In the aftermath of the tragic February 2016 mass shooting in San Bernardino, California, technology and the law collided and brought about questions about public safety and personal privacy. The Federal Bureau of Investigation (FBI) needed to access the deceased gunman’s cell phone to retrieve what they deemed to be information vital to their investigation, and even national security.
In this incident, the gunman’s cell phone was owned by the organization he worked for, and was what is commonly referred to as a COPE device, or “Corporate Owned, Personally Enabled” device. Having already received the appropriate permission from the assailant’s employer, the FBI still faced another hurdle, the personal access code needed to unlock the device. The cell phone was an Apple iPhone, and built into its operating system is a virtual kill switch that would erase all data on the phone after ten failed login attempts.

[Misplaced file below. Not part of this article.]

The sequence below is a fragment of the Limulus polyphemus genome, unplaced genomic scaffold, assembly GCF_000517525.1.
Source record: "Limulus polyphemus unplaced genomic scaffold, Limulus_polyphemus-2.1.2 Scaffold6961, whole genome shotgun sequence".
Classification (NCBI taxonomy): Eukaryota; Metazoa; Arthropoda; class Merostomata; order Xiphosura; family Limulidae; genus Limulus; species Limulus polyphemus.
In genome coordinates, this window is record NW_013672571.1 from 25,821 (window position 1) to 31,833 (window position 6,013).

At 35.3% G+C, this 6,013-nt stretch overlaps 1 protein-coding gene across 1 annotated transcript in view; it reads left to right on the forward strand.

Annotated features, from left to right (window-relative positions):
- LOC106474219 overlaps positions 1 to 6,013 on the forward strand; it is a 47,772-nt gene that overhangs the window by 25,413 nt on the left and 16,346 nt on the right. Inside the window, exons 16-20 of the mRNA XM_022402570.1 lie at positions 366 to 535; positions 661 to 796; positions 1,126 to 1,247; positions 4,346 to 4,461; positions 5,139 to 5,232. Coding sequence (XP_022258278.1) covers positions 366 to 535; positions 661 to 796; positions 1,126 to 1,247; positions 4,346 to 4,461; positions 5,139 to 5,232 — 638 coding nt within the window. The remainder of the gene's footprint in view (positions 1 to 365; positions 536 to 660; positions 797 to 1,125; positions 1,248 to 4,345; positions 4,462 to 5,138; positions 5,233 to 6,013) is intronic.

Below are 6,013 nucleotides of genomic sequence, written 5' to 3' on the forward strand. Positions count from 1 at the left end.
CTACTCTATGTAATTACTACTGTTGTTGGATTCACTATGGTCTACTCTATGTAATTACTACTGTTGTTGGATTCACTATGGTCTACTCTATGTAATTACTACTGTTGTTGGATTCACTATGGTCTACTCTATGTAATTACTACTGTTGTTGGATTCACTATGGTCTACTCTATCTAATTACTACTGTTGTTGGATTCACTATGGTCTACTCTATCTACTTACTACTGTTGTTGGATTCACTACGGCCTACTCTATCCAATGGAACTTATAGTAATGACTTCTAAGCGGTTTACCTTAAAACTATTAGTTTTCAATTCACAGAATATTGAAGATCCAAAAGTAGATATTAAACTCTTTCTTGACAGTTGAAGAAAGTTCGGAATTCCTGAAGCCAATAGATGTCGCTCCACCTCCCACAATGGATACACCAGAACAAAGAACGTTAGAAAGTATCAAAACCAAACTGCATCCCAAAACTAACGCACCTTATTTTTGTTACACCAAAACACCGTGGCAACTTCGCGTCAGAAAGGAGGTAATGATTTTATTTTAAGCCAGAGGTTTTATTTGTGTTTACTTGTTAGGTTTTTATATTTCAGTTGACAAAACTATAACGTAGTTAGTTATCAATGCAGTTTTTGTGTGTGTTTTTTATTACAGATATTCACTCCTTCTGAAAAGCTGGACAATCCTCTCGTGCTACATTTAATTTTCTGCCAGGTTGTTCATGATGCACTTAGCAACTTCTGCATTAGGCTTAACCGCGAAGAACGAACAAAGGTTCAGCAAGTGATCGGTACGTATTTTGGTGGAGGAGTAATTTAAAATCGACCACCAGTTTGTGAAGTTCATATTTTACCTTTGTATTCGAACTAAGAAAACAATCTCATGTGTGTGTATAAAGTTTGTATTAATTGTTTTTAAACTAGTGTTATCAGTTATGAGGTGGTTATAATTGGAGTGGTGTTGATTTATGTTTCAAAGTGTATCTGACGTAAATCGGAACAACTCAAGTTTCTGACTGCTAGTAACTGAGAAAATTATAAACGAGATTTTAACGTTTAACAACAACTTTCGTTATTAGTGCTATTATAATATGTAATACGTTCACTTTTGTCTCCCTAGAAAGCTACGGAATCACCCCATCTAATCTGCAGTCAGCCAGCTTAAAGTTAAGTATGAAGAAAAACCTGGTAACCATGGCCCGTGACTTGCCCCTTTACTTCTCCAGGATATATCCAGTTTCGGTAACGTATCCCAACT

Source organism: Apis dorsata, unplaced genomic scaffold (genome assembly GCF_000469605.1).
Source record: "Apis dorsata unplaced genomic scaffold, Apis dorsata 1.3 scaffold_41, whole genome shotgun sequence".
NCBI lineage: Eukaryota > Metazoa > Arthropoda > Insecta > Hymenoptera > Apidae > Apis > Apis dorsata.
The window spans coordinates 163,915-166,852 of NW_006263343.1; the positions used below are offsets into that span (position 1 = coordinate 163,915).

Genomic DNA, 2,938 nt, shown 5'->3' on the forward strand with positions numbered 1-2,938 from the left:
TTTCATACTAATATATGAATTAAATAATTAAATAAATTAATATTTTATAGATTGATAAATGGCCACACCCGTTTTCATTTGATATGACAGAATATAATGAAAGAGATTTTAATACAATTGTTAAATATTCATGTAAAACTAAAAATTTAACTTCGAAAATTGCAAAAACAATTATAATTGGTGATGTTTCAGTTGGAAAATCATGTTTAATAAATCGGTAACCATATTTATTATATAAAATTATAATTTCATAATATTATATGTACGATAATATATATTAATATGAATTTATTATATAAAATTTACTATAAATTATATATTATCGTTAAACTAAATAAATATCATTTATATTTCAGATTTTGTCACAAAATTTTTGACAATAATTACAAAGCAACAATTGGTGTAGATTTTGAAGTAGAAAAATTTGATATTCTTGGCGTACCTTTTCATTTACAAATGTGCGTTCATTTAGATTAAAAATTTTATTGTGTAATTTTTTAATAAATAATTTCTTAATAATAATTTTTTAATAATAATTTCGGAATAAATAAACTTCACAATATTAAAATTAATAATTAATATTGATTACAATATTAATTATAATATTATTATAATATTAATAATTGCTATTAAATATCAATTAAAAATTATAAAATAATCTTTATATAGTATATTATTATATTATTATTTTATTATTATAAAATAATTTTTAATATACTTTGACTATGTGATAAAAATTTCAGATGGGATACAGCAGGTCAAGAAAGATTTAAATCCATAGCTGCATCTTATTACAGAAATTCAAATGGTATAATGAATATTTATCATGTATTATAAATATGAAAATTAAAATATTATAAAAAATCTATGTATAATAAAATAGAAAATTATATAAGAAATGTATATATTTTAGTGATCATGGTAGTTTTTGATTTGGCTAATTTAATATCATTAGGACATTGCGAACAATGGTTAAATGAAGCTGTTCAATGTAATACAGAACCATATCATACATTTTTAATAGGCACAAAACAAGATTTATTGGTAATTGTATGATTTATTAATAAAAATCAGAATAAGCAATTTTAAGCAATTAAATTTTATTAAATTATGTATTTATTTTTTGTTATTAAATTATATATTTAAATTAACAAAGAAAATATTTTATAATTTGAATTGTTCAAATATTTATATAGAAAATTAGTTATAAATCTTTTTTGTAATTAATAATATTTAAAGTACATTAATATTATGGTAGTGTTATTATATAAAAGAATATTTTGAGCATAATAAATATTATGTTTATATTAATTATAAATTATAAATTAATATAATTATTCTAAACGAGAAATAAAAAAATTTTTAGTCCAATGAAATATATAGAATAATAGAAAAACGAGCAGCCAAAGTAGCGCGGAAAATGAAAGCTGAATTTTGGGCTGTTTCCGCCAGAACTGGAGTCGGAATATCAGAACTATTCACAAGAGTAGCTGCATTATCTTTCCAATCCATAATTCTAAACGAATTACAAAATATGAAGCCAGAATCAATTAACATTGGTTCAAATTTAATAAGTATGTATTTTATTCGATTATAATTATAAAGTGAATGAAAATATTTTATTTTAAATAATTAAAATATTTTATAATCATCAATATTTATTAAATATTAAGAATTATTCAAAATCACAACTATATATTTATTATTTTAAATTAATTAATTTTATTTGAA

The authorities went toe to toe with Apple, with the Feds arguing for public safety on the basis of the All Writs Act, and Apple seemingly arguing on behalf of consumer and personal privacy, asserting that the application of the All Writs Act was overreaching in this particular situation. Weeks after the initial maelstrom, the bitter dispute came to an abrupt end when the Department of Justice filed a report stating that they have accessed the data contained in the iPhone and would no longer need Apple’s assistance.
The abrupt end to the struggle between the FBI and Apple seems to have generated more questions than answers. It leaves the public guessing on how the Court would have resolved the matter if the tug of war continued. Maybe we’ll have to wait until another conflict raises the question of public safety vs. personal privacy, or maybe there are already writings on the wall…